Originally posted on Fox Sports Florida  |  Last updated 4/28/12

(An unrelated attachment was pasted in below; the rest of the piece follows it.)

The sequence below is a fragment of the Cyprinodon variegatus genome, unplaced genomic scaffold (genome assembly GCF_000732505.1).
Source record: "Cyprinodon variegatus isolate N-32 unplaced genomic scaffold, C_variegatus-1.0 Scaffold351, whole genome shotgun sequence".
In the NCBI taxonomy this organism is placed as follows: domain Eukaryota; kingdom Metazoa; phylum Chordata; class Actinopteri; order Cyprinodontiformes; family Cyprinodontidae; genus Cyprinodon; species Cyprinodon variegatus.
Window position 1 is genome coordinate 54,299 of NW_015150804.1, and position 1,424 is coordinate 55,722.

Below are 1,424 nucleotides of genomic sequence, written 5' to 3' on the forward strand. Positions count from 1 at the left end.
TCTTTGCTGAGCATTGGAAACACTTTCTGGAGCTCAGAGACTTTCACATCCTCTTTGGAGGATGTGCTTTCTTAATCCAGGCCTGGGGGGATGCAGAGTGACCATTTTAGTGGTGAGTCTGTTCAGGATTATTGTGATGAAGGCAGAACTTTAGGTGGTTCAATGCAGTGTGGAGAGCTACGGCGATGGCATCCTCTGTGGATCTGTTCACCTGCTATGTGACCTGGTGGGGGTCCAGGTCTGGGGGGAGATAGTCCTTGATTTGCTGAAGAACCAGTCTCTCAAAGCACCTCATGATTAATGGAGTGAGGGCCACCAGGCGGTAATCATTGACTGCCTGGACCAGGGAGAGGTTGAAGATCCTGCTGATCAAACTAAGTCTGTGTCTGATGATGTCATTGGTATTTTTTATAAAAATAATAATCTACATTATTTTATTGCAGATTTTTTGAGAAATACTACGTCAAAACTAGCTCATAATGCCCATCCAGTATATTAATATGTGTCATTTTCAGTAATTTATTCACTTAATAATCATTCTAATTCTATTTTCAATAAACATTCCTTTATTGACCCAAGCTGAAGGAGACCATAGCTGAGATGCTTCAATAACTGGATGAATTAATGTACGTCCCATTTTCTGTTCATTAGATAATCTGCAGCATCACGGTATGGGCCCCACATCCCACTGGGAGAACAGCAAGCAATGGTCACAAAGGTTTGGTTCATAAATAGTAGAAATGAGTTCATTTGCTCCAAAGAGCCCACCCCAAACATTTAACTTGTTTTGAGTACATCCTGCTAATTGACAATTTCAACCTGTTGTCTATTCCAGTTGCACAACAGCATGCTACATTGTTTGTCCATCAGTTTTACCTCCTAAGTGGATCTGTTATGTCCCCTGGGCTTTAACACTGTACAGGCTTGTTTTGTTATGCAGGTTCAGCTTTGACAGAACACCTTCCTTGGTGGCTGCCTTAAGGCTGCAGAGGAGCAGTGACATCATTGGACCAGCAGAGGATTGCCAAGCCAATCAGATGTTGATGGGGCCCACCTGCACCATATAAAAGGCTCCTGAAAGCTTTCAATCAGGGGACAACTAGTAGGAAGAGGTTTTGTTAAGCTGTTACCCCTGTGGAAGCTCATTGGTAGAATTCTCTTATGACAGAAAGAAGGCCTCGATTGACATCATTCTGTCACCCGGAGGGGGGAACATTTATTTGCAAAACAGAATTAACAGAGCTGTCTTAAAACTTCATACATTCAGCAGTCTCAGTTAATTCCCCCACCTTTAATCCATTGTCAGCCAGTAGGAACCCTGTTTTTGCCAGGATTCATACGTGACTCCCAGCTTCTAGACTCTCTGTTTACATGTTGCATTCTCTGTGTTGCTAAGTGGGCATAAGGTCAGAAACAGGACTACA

MIAMI LeBron James' road to redemption began Saturday by leading the Miami Heat to a 100-67 beatdown of the New York Knicks. He was as fabulous, dominating and frighteningly talented in his first game of the 2012 playoffs as he was responsible for the loss in last year's Finals collapse. It was the performance of a maestro: LeBron had 32 points, four rebounds, three assists and four steals in just three quarters and he played a level of ferocious defense that helped contribute to Carmelo Anthony's abysmal day and the Knicks' lowly offensive outing. It was also, more importantly, perhaps the performance that signaled that the world's best basketball player has finally gone through enough struggle and self-awareness to sharpen his unworldly talent into a level of play and persona worthy of his self-anointed moniker, "The Chosen One." Yes, there is a long way to go. Even with Derrick Rose out for the season after tearing his left ACL in the Chicago Bulls' opening playoff game against the Philadelphia 76ers, and in this series with New York's Iman Shumpert also suffering a torn ACL, the Heat still must win four series against some excellent basketball teams. Yes, LeBron James showed last season that he is capable of collapsing in huge moments when something momentous like the NBA title is on the line. Doubt follows him in the postseason as surely as MVP awards go his way in the regular season, and that will not change until the trophy is in his hands. And, yes, as Rose and Shumpert's injuries showed, the playoffs are predictable only in their unpredictability. Anything can happen. But the signs that LeBron has gone to another level most significantly within himself were everywhere. The Heat can't win a championship without LeBron playing in the postseason at the same MVP level he's displayed throughout the regular season . It is equally true that the Heat, if LeBron does just that, are far and away favorites to beat all comers. This postseason is all about LeBron James. And LeBron seemed more ready to be a champion Saturday than at any time last season. It showed in spades in his early play against the Knicks, in how he responded to a hard foul from Tyson Chandler in the second quarter, and in what he said after the game. In the first quarter, LeBron had 12 points. Anthony, often guarded by LeBron, went 0 for 7 in that same span. Then, with Miami starting to build a lead in the second quarter, Chandler fouled LeBron hard on a blind screen. The crowd went crazy. LeBron did a little acting job and wobbled to the floor. Words were exchanged. Officials declared it a flagrant 2 foul before whittling it back to a flagrant 1 after reviewing the play on video. Boos rained down. The ugliness the bad blood on the floor intensified. Then play resumed and LeBron utterly took over. He scored nine straight points to close out the half and set Miami on a 32-2 run that spanned both halves. It was marvelous stuff for Miami fans, and the stuff of nightmares for New Yorkers. The Heat went on to crush the Knicks. They got 19 efficient points from Dwyane Wade, stellar defense from Shane Battier and a resounding sense of calm and confidence in the rout, but it was LeBron's gravitas that made the mood so meaningful for Miami. Meanwhile, New York limped to a close with numbers to match the ugliness: 3-of-15 shooting from Anthony for 11 points; 24 turnovers; only 30 total points from its starters; a gloomy sense of embarrassment from a team that had entered so hopeful. Asked about the game, Knicks coach Mike Woodson sighed and pointed to LeBron. "You know, they went to the Finals last year and he's on a mission," Woodson said. "And he's played that way all year." He kept talking, about coming back Monday and playing better, about Chandler's foul, about this and that, but he'd already hit on the bigger, clearer point: LeBron James has played like a man on a mission this season, a stark change to the frail and often timid star who marked Miami's run last year. "Our guys had a noticeable look in their eyes the past 24 hours," Heat coach Erik Spoelstra said. "Now we have 48 hours and it's our responsibility to make sure we have that same look coming into Game 2." It must have been the look of hunger, and confidence, when redemption is so close. It must have been most clearly seen in LeBron. And it must have been striking, too, because Spoelstra tends to stick with platitudes and repetitive mumbo jumbo when talking to the media. I, for one, believe him. LeBron was different. The Heat were different. They must have sensed it beforehand, must have seen something in their star, and it must have made an impression on the head coach. Finally, LeBron arrived to talk. He was wearing a light purple sports coat and some new look of facial hair. He joked it was a new season now and time for a new look. Indeed, it may have been an entirely new LeBron. The guy who last year said there was never that much pressure, that they were always calm, that things were always fine, that the storm of controversy he created was always overblown and not his fault he seemed different now. I covered him all of that season, and this was the first time I heard him express with such candor how hard it had been. And subtly, it seemed to me, how much it had affected him. Someone asked him how different Saturday was than a year ago, and LeBron, instead of answering that question, spoke to the deeper truth. How different he was than a year ago. "I feel a difference between Game 1 of last year's postseason against Philly and today," he said. "Personally, I'm a different player this year. I'm a different person this year. Compared to last year, it was a lot. I've waited for this moment to get back to the postseason." A different player. A different person. Someone asked him to expand, and he did. "There's more pressure felt last year in Game 1 even though we played well," he said. "We all felt it. We all felt it. It's just more comfortable this year. I think it comes from us being together for two years now. The camaraderie, the comfort level we have right now, it definitely helps." Yes, this was, let's hope, the complete LeBron James. Dominating in the first quarter. Even better once challenged so fiercely and physically by Chandler. And then, afterward, telegraphing that perhaps all the turmoil he thrust himself into last year has seasoned him enough to reach his potential this time around. Who knows? Maybe LeBron will choke again, or will fail to rise up and meet the challengers trying to keep him and his teammates from being crowned champions. It's a tough league. The Boston Celtics are no joke. The Bulls are still very good. Indiana and Atlanta aren't going to shrug their shoulders and concede to the Heat. The Knicks are down just one game and still dangerous. The West is full of hungry, talented teams yearning for a title. But in Miami, albeit in just one game, LeBron James was a different player, a different person. And if that holds true none of those other things may matter. You can follow Bill Reiter on Twitter or email him at foxsportsreiter@gmail.com.